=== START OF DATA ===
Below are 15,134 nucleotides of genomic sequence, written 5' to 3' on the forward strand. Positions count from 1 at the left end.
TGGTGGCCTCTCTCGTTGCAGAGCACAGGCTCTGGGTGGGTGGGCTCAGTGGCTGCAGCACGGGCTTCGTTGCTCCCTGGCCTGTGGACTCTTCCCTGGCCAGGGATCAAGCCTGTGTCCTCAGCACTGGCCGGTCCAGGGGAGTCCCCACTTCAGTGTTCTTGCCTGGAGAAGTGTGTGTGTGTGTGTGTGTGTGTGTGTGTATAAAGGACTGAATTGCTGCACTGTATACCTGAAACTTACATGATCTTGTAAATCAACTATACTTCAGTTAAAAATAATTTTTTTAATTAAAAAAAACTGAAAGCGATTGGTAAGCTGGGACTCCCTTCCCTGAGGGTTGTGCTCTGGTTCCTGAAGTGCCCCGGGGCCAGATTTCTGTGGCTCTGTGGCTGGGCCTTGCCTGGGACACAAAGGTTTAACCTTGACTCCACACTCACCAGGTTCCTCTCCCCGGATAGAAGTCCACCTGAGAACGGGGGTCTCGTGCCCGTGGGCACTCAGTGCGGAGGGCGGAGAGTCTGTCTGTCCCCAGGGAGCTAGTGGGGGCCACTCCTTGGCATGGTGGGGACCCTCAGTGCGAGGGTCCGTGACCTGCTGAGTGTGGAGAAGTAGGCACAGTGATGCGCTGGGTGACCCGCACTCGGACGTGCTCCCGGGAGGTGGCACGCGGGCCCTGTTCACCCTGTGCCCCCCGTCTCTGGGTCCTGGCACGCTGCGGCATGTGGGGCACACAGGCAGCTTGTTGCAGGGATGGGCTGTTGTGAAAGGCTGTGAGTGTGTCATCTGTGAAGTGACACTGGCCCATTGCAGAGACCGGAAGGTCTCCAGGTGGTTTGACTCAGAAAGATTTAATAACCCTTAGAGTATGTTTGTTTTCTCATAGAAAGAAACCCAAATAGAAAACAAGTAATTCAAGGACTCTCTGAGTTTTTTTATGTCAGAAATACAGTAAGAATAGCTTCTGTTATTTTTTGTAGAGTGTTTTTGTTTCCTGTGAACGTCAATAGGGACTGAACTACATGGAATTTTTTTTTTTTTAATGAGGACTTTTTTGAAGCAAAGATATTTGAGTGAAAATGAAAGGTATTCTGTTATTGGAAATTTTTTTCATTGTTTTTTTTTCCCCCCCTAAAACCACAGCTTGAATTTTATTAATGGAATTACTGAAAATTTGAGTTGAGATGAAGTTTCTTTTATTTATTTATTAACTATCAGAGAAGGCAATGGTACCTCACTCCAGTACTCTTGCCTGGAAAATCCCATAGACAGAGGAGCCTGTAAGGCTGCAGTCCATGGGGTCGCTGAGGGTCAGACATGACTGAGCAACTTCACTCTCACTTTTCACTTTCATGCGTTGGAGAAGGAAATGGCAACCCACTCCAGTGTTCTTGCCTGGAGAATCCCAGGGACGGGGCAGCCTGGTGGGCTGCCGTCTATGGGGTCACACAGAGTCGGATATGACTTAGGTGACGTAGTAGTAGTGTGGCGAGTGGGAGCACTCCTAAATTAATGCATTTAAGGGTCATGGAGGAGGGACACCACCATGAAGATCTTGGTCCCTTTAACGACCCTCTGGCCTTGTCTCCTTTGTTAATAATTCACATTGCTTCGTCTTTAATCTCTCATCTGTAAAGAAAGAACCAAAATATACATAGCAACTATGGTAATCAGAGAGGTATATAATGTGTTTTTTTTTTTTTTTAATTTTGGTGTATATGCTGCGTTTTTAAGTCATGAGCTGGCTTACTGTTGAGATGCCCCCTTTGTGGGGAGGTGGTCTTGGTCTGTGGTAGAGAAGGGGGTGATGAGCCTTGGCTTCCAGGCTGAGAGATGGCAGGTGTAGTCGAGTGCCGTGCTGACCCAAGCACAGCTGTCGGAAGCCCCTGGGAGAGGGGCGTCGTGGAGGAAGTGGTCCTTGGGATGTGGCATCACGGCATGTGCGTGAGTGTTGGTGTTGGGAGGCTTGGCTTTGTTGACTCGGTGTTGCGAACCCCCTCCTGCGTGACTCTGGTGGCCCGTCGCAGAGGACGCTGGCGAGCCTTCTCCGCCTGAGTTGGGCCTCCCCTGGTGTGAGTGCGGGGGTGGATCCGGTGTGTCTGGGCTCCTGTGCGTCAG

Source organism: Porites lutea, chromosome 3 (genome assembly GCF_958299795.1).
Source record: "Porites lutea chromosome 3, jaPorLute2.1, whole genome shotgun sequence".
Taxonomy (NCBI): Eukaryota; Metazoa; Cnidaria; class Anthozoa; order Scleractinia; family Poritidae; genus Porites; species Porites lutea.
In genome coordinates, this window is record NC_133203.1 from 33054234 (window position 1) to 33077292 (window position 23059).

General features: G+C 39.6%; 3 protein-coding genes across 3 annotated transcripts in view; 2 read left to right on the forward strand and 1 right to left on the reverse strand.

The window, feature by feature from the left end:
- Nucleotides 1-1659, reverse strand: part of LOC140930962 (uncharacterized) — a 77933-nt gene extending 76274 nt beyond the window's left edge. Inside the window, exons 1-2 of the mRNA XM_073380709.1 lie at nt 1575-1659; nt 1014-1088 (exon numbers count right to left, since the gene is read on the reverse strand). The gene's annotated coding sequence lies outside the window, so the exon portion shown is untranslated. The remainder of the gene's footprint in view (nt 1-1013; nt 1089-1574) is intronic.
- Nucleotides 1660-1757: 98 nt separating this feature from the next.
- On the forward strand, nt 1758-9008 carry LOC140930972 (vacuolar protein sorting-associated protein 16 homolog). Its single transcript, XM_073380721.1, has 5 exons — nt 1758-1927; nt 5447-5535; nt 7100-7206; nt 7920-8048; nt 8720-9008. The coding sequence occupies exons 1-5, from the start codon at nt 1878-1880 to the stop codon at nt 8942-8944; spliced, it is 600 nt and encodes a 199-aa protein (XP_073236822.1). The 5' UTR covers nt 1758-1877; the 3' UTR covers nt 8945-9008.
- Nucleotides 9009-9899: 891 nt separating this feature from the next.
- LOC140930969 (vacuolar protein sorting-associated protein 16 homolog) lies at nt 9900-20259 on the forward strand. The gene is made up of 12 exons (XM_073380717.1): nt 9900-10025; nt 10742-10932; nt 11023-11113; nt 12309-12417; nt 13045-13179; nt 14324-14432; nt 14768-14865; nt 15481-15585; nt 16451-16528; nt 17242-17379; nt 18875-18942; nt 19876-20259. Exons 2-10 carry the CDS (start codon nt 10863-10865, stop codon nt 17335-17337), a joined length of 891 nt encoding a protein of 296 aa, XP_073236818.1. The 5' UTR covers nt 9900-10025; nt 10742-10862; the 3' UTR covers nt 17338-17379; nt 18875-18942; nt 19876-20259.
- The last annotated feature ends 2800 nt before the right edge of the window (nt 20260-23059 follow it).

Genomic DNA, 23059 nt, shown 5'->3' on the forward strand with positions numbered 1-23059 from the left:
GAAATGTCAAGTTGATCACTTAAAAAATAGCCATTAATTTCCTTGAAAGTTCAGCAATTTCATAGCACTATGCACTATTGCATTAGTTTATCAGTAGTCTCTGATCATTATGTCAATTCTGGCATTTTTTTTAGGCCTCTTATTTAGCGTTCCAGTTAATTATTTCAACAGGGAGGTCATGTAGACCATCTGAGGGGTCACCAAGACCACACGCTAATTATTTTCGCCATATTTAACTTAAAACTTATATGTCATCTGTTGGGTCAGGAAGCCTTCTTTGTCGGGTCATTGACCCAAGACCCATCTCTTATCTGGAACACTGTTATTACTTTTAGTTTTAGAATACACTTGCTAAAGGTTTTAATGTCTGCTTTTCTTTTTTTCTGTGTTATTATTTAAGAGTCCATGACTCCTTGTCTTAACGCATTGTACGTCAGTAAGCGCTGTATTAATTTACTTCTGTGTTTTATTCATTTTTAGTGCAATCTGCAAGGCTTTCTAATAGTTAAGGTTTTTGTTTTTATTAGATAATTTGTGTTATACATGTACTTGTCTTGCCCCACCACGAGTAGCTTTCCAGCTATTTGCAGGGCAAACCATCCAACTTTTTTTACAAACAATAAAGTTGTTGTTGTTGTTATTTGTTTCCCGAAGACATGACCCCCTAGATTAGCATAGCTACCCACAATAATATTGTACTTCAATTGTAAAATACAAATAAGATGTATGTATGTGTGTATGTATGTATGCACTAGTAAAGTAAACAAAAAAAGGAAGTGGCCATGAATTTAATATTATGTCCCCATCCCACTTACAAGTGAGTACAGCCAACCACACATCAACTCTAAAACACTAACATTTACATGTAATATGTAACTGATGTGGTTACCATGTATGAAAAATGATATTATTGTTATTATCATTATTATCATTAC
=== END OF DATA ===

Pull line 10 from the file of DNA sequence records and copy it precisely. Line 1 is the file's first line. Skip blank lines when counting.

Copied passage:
- Nucleotides 1660-1757: 98 nt separating this feature from the next.